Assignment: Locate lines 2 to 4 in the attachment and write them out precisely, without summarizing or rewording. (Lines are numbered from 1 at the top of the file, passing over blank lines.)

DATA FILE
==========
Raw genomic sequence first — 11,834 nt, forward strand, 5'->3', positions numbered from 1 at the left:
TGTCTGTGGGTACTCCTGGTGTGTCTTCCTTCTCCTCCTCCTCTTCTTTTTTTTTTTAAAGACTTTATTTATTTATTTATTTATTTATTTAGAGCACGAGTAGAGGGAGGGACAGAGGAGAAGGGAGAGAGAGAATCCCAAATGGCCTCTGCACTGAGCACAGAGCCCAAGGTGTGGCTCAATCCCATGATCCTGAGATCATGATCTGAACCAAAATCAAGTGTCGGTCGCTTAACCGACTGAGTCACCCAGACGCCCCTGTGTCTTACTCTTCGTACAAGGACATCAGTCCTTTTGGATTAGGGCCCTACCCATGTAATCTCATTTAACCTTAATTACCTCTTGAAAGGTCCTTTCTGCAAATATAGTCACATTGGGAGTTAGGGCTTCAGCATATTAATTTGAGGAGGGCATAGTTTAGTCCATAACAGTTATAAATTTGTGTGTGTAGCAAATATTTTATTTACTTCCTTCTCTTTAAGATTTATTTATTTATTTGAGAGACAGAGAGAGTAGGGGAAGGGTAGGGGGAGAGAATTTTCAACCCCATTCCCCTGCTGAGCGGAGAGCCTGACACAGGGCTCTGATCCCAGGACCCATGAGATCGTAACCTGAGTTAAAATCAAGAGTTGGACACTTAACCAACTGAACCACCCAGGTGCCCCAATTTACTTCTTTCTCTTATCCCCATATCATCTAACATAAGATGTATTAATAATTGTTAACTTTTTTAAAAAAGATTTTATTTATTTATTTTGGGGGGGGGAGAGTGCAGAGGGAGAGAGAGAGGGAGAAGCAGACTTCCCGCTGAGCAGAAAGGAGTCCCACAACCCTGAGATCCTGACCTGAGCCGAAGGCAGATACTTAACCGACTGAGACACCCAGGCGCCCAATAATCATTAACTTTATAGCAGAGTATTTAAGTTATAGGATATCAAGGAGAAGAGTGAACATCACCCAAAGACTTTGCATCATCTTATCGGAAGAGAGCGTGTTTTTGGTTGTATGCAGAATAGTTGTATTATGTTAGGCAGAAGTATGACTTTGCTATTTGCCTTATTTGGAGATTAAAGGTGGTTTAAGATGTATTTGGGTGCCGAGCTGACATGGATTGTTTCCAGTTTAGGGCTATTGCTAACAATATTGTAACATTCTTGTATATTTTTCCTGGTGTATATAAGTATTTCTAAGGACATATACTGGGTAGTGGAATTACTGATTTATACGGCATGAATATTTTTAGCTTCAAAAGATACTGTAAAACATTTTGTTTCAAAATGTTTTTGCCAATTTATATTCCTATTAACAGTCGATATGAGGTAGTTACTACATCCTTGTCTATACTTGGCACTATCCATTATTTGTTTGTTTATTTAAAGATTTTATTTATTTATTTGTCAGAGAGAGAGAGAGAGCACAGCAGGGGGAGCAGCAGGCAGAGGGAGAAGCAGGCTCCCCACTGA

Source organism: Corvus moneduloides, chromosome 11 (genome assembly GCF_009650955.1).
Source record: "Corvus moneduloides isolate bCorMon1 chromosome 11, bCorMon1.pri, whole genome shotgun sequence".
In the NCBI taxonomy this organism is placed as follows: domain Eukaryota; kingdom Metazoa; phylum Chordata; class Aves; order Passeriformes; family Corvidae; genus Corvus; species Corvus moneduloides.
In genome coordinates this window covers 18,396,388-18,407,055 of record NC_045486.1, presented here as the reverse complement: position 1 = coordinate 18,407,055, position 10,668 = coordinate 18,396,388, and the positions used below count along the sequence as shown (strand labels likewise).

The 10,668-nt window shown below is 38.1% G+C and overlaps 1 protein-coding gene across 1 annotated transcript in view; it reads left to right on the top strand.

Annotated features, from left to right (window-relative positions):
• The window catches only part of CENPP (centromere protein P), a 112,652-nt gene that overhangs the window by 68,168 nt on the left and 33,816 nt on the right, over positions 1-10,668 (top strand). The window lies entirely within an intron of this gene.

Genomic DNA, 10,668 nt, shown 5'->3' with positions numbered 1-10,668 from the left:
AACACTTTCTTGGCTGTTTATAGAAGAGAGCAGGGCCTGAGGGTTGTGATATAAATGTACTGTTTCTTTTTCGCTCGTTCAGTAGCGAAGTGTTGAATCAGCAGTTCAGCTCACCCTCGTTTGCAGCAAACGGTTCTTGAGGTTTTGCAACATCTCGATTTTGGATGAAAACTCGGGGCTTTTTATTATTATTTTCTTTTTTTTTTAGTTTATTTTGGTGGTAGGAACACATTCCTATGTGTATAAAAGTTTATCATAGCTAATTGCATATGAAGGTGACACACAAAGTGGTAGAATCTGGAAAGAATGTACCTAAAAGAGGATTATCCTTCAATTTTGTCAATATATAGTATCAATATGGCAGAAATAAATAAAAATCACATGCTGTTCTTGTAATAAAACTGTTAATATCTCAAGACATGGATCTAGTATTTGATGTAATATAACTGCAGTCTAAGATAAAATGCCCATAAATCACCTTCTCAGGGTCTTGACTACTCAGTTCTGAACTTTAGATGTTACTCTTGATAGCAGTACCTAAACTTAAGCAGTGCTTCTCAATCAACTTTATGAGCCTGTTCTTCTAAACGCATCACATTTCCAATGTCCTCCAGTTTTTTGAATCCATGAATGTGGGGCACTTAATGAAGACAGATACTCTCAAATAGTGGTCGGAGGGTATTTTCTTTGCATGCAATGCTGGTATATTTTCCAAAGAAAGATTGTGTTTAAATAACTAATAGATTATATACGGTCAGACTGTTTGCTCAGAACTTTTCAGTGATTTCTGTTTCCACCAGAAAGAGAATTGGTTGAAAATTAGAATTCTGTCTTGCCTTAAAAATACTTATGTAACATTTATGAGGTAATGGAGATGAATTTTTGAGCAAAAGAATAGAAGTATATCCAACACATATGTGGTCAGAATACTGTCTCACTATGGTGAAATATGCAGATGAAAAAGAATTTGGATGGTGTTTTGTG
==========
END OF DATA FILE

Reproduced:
TGTCTGTGGGTACTCCTGGTGTGTCTTCCTTCTCCTCCTCCTCTTCTTTTTTTTTTTAAAGACTTTATTTATTTATTTATTTATTTATTTAGAGCACGAGTAGAGGGAGGGACAGAGGAGAAGGGAGAGAGAGAATCCCAAATGGCCTCTGCACTGAGCACAGAGCCCAAGGTGTGGCTCAATCCCATGATCCTGAGATCATGATCTGAACCAAAATCAAGTGTCGGTCGCTTAACCGACTGAGTCACCCAGACGCCCCTGTGTCTTACTCTTCGTACAAGGACATCAGTCCTTTTGGATTAGGGCCCTACCCATGTAATCTCATTTAACCTTAATTACCTCTTGAAAGGTCCTTTCTGCAAATATAGTCACATTGGGAGTTAGGGCTTCAGCATATTAATTTGAGGAGGGCATAGTTTAGTCCATAACAGTTATAAATTTGTGTGTGTAGCAAATATTTTATTTACTTCCTTCTCTTTAAGATTTATTTATTTATTTGAGAGACAGAGAGAGTAGGGGAAGGGTAGGGGGAGAGAATTTTCAACCCCATTCCCCTGCTGAGCGGAGAGCCTGACACAGGGCTCTGATCCCAGGACCCATGAGATCGTAACCTGAGTTAAAATCAAGAGTTGGACACTTAACCAACTGAACCACCCAGGTGCCCCAATTTACTTCTTTCTCTTATCCCCATATCATCTAACATAAGATGTATTAATAATTGTTAACTTTTTTAAAAAAGATTTTATTTATTTATTTTGGGGGGGGGAGAGTGCAGAGGGAGAGAGAGAGGGAGAAGCAGACTTCCCGCTGAGCAGAAAGGAGTCCCACAACCCTGAGATCCTGACCTGAGCCGAAGGCAGATACTTAACCGACTGAGACACCCAGGCGCCCAATAATCATTAACTTTATAGCAGAGTATTTAAGTTATAGGATATCAAGGAGAAGAGTGAACATCACCCAAAGACTTTGCATCATCTTATCGGAAGAGAGCGTGTTTTTGGTTGTATGCAGAATAGTTGTATTATGTTAGGCAGAAGTATGACTTTGCTATTTGCCTTATTTGGAGATTAAAGGTGGTTTAAGATGTATTTGGGTGCCGAGCTGACATGGATTGTTTCCAGTTTAGGGCTATTGCTAACAATATTGTAACATTCTTGTATATTTTTCCTGGTGTATATAAGTATTTCTAAGGACATATACTGGGTAGTGGAATTACTGATTTATACGGCATGAATATTTTTAGCTTCAAAAGATACTGTAAAACATTTTGTTTCAAAATGTTTTTGCCAATTTATATTCCTATTAACAGTCGATATGAGGTAGTTACTACATCCTTGTCTATACTTGGCACTATCCATTATTTGTTTGTTTATTTAAAGATTTTATTTATTTATTTGTCAGAGAGAGAGAGAGAGCACAGCAGGGGGAGCAGCAGGCAGAGGGAGAAGCAGGCTCCCCACTGA

Source organism: Corvus moneduloides, chromosome 11 (genome assembly GCF_009650955.1).
Source record: "Corvus moneduloides isolate bCorMon1 chromosome 11, bCorMon1.pri, whole genome shotgun sequence".